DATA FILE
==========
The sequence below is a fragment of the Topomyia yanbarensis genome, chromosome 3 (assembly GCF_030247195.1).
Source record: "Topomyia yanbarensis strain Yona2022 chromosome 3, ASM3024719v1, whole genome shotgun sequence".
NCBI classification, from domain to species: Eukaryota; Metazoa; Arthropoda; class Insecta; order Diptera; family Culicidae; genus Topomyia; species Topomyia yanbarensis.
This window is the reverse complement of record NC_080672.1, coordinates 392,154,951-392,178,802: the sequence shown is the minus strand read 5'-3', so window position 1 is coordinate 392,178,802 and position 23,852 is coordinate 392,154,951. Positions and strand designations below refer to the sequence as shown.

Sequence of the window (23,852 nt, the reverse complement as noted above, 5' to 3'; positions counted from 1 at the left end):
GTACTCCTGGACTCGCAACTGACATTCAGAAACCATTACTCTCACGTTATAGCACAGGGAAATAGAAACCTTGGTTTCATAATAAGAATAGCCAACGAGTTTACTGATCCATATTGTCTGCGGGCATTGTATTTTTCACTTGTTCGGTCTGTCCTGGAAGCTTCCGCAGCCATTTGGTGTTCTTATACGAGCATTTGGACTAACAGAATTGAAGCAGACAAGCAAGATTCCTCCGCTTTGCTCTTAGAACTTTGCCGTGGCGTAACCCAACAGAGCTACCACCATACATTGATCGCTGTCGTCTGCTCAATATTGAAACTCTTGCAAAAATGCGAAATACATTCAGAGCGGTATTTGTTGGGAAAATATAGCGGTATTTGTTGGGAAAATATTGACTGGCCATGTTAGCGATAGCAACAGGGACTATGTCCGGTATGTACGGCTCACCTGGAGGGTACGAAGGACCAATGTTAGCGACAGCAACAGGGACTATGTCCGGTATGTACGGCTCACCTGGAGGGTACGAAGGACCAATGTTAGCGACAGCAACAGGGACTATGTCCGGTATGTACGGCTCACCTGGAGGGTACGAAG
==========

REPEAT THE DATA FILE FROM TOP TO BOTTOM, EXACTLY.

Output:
The sequence below is a fragment of the Topomyia yanbarensis genome, chromosome 3 (assembly GCF_030247195.1).
Source record: "Topomyia yanbarensis strain Yona2022 chromosome 3, ASM3024719v1, whole genome shotgun sequence".
NCBI classification, from domain to species: Eukaryota; Metazoa; Arthropoda; class Insecta; order Diptera; family Culicidae; genus Topomyia; species Topomyia yanbarensis.
This window is the reverse complement of record NC_080672.1, coordinates 392,154,951-392,178,802: the sequence shown is the minus strand read 5'-3', so window position 1 is coordinate 392,178,802 and position 23,852 is coordinate 392,154,951. Positions and strand designations below refer to the sequence as shown.

Sequence of the window (23,852 nt, the reverse complement as noted above, 5' to 3'; positions counted from 1 at the left end):
GTACTCCTGGACTCGCAACTGACATTCAGAAACCATTACTCTCACGTTATAGCACAGGGAAATAGAAACCTTGGTTTCATAATAAGAATAGCCAACGAGTTTACTGATCCATATTGTCTGCGGGCATTGTATTTTTCACTTGTTCGGTCTGTCCTGGAAGCTTCCGCAGCCATTTGGTGTTCTTATACGAGCATTTGGACTAACAGAATTGAAGCAGACAAGCAAGATTCCTCCGCTTTGCTCTTAGAACTTTGCCGTGGCGTAACCCAACAGAGCTACCACCATACATTGATCGCTGTCGTCTGCTCAATATTGAAACTCTTGCAAAAATGCGAAATACATTCAGAGCGGTATTTGTTGGGAAAATATAGCGGTATTTGTTGGGAAAATATTGACTGGCCATGTTAGCGATAGCAACAGGGACTATGTCCGGTATGTACGGCTCACCTGGAGGGTACGAAGGACCAATGTTAGCGACAGCAACAGGGACTATGTCCGGTATGTACGGCTCACCTGGAGGGTACGAAGGACCAATGTTAGCGACAGCAACAGGGACTATGTCCGGTATGTACGGCTCACCTGGAGGGTACGAAG